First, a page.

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NHS does not value GPs, says newly elected RCGP chair

Exclusive The NHS does not value the vital skills that GPs have, Dr Maureen Baker has told Pulse in her first interview since being announced as the chair-elect of the RCGP.

Dr Baker will take over from current chair, Professor Clare Gerada, in November, and she said that the biggest challenge facing general practice was rising workload and poor morale.

She told Pulse that she would use her position to ‘build on the strength of generalism’, and gave signs she would move away from the more confrontational style of her predecessor.

Dr Baker won the election by 37 votes against opponent Dr Steve Mowle’s 21 votes today. She was originally announced chair after the nominations board found a ‘technical error’ with Dr Mowle’s application. However, the RCGP council overturned this decision ‘in the interests of democracy’.

She told Pulse the burden on GPs was becoming a major problem for the profession, and that she would look to promote the role of generalism.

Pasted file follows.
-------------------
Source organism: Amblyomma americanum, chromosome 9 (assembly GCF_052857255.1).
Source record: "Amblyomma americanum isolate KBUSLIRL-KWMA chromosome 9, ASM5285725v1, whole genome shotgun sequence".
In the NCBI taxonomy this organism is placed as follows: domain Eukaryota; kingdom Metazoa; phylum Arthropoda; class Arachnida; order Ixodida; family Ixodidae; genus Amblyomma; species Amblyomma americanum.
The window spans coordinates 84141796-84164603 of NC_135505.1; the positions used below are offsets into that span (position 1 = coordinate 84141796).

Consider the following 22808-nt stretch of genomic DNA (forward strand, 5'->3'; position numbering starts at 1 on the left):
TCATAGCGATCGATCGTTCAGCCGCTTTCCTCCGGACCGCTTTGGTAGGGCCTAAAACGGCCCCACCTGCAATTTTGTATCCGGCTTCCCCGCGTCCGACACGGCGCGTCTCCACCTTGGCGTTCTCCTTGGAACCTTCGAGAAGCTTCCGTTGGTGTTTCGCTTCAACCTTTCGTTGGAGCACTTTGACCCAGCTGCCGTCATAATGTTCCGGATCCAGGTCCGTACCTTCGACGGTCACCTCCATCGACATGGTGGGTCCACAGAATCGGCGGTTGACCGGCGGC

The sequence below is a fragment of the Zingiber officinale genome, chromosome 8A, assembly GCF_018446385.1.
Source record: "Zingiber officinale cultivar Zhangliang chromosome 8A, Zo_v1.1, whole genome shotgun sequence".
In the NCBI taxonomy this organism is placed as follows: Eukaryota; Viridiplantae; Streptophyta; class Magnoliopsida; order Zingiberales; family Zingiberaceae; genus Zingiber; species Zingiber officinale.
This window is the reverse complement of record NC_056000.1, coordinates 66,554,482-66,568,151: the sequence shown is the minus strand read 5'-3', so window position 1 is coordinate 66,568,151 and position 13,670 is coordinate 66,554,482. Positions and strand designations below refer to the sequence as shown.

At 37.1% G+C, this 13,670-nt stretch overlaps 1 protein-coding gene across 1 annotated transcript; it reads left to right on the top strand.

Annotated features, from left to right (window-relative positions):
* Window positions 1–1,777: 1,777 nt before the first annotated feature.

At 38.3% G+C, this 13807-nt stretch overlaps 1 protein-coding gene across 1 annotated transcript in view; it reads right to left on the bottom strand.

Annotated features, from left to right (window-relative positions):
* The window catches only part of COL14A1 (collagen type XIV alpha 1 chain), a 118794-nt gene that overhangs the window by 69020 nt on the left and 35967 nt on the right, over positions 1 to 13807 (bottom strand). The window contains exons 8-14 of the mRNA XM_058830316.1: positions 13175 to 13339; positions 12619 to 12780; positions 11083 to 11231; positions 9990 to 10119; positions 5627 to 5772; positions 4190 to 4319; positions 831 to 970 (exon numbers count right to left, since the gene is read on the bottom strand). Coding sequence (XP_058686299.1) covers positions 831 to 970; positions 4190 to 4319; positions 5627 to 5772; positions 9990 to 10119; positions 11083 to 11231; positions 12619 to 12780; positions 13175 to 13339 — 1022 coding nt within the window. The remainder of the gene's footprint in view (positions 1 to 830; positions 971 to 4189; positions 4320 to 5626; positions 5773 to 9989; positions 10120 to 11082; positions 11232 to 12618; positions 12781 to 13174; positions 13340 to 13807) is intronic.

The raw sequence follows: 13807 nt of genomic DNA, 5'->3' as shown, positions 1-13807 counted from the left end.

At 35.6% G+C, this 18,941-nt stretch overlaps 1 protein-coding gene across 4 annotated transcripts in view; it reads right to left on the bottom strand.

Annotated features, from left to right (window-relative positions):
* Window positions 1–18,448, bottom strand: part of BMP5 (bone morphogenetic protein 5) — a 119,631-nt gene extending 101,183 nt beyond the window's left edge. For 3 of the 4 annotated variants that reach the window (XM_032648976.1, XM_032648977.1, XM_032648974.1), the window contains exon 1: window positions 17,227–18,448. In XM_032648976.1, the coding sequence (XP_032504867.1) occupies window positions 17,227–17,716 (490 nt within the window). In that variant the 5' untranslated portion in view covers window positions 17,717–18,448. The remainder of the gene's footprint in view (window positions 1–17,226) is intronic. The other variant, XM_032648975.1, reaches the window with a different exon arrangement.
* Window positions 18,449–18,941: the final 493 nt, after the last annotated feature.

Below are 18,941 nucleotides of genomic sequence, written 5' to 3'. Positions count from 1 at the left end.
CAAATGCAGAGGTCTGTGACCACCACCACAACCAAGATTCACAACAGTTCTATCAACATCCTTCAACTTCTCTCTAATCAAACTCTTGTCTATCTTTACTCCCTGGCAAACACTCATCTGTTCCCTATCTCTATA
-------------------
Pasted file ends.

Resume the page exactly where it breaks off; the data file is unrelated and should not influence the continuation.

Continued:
She said: ‘There are a number of major challenges, including undoubtedly workload and poor morale.

‘That is partly because the struggle to cope with the increasing demand with decreasing resources in general practice is working its way through and making its presence its felt in people’s surgeries, consultations and day-to-day work.’

She added: ‘We really need to build on the strength of generalism. The NHS and healthcare generally needs the skills of the medical generalist. The system more widely doesn’t value highly enough, doesn’t really appreciate what generalists can do or need to do. I very much want to promote GPs and generalists.

Dr Baker has been a GP since 1985 and was honorary secretary of the RCGP from 1999-2009. She said that her role is to improve patient care, rather than challenge Government, in a signal she may adopt a less confrontational stance with ministers.

She said: ‘I don’t think the College’s role is fundamentally to challenge Government, it is to make the best standards of care for patients. If it is necessary to challenge Government, then yes, we have to do that. But we should always be thinking ‘what is the most productive way to raise issues and get changes?’. I think we have to deal with that issue by issue.’

Dr Baker added that she will consult with council members, faculties and other stakeholders ready to announce ‘a number of pieces of important policy work’ when entering office.

She also said she will be joining Professor Gerada as an active member of the social networking site Twitter in November. One GP tweeter, @paulpogwolves, wrote: ‘it’s going to be like Moyes replacing Fergie replacing @clarercgp tweeting #bigshoestofill.’